British Foreign Minister Liz Truss was named on Monday as the nation’s new leader, replacing scandal-scarred former Prime Minister Boris Johnson.
Truss, 47, was picked by her ruling right-wing Conservative Party to be the UK’s third female prime minister — and the fourth leader of the party’s government since a general election in 2015.
“Thank you for putting your trust in me to lead and deliver for our great country,” she tweeted soon after the announcement.
“I will take bold action to get all of us through these tough times, grow our economy, and unleash the United Kingdom’s potential.”
Truss was handed control of the nation after a leadership contest in which only about 170,000 dues-paying members of the Conservative Party were allowed to vote. Truss received 81,326 votes, compared to former treasury chief Rishi Sunak’s 60,399.
Her appointment ends a two-month power vacuum sparked by Johnson’s July 7 announcement that he was stepping down amid insurmountable backlash to a series of scandals, most notably office parties defying his own government’s strict lockdown rules.
While picked by her own party, Truss could face greater pushback from the general public because she was a key member of Johnson’s tarnished government, warned Steven Fielding, a UK professor of political history.
“She’s basically been elected as Boris Johnson 2.0 by Conservative members — she’s made it very clear that she is a loyal Boris Johnson supporter,” Fielding said.
“I think she’s going to find it very difficult to disentangle herself from the whole Johnson shadow.”
Following UK tradition, Johnson will meet with Queen Elizabeth II to officially tender his resignation.
The meeting will take place at the Queen’s Balmoral estate in Scotland, where the monarch is spending her summer amid ongoing health and mobility concerns, rather than Buckingham Palace in London.
Truss will follow him so that the Queen can formally appoint Truss as Britain’s prime minister on Tuesday.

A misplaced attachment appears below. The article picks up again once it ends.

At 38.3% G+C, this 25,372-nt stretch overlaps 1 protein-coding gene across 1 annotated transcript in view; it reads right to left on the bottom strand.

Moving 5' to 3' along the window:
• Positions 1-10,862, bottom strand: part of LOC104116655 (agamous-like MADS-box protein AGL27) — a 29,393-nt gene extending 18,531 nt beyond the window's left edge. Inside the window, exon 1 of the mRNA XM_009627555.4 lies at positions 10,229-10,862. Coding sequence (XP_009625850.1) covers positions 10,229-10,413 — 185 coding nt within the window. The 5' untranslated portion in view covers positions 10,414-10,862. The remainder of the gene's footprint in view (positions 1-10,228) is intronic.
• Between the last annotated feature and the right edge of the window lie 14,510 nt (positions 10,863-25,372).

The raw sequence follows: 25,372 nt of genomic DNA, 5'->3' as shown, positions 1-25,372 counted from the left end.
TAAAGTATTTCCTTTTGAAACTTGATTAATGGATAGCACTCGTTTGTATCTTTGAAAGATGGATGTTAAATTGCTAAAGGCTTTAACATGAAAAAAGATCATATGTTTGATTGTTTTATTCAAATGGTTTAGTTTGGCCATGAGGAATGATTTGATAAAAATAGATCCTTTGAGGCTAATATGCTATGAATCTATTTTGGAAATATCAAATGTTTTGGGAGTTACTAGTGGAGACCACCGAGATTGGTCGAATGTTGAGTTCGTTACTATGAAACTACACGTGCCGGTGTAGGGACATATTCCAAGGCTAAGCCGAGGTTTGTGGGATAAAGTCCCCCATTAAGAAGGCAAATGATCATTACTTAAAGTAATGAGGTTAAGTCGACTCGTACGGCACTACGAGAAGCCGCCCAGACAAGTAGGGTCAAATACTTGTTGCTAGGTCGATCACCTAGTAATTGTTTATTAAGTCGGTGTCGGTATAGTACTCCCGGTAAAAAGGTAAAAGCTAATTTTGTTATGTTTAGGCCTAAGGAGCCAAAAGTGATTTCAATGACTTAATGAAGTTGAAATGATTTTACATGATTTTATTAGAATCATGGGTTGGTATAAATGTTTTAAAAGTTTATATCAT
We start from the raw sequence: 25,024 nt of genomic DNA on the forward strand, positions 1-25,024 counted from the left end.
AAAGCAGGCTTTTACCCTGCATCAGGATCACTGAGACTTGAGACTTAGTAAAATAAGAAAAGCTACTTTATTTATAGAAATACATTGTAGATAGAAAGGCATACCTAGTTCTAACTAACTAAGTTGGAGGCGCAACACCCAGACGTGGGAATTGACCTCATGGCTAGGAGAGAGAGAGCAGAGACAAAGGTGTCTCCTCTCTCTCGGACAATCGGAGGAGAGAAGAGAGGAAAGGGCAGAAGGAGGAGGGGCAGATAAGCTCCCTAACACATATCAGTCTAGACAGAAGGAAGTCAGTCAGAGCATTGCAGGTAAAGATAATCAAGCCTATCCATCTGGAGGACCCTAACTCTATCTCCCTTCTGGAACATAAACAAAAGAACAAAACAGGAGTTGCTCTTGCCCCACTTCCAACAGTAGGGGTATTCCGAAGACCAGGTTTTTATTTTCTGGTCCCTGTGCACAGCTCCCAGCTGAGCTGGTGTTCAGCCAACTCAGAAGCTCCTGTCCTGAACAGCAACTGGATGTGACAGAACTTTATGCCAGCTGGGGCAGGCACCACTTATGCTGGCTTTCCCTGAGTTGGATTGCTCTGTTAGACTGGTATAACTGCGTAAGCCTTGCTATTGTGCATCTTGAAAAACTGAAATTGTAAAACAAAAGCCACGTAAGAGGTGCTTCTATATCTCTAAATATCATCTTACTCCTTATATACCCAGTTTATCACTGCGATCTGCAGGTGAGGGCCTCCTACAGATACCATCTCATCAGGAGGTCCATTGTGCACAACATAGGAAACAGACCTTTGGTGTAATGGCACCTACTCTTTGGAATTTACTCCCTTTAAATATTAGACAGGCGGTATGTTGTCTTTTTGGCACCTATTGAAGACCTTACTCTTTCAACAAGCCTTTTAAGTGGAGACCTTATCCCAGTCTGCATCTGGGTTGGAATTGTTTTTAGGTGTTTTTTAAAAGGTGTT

She will take the helm at a time when the country faces a cost-of-living crisis, industrial unrest and a recession triggered by skyrocketing inflation, which is above 10% for the first time since the 1980s.
The Bank of England has forecast that it will further rise to a 42-year high of 13.3% in October, largely driven by soaring energy bills, which will jump 80% for the average household starting next month.
Meanwhile, tens of thousands of workers have gone on strike to demand better pay to keep up with relentlessly rising costs.
After she was elected, Truss told party members that she “will deliver a bold plan to cut taxes and grow our economy.”
“I know that our beliefs resonate with the British people: our beliefs in freedom, in the ability to control your own life, in low taxes, in personal responsibility,” she added.
“I know that’s why people voted for us in such numbers in 2019 and as your party leader I intend to deliver what we promised those voters right across our great country.”
Johnson said Monday that he was “proud to serve as leader” for three years, while congratulating Truss on “her decisive win.
“I know she has the right plan to tackle the cost-of-living crisis, unite our party and continue the great work of uniting and leveling up our country,” he insisted, saying it was “time for all Conservatives to get behind her 100 percent.”
The defeated rival, Sunak, also said it was “right we now unite behind the new PM, Liz Truss, as she steers the country through difficult times.”
The appointment makes Truss Britain’s third female prime minister, after Theresa May, who held office from 2016 to 2019, and Margaret Thatcher, who governed from 1979 to 1990.
Some of her earliest political memories were of her leftist parents — a math professor and a nurse — taking her on anti-Thatcher protests where they would chant, “Maggie, Maggie, Maggie — out, out, out!”
Instead, she soon found herself “arguing against my socialist parents in our left-wing household” and instead forming a right-wing view that many compare to the Iron Lady, as Thatcher was known.
David Laws, a former cabinet minister who worked with Truss in government a decade ago, recalled her as energetic and “mind-bogglingly ambitious,” comparing her in his memoir to “a young Margaret Thatcher on speed.”
Mark Littlewood, a commentator who has known Truss since their university days, said she is less a conservative than a “radical,” who — like Thatcher — wants to “roll back the intervention of the state.”
“I’m expecting a lot of fireworks and a lot of controversy and a lot of action,” he predicted.
With Post wires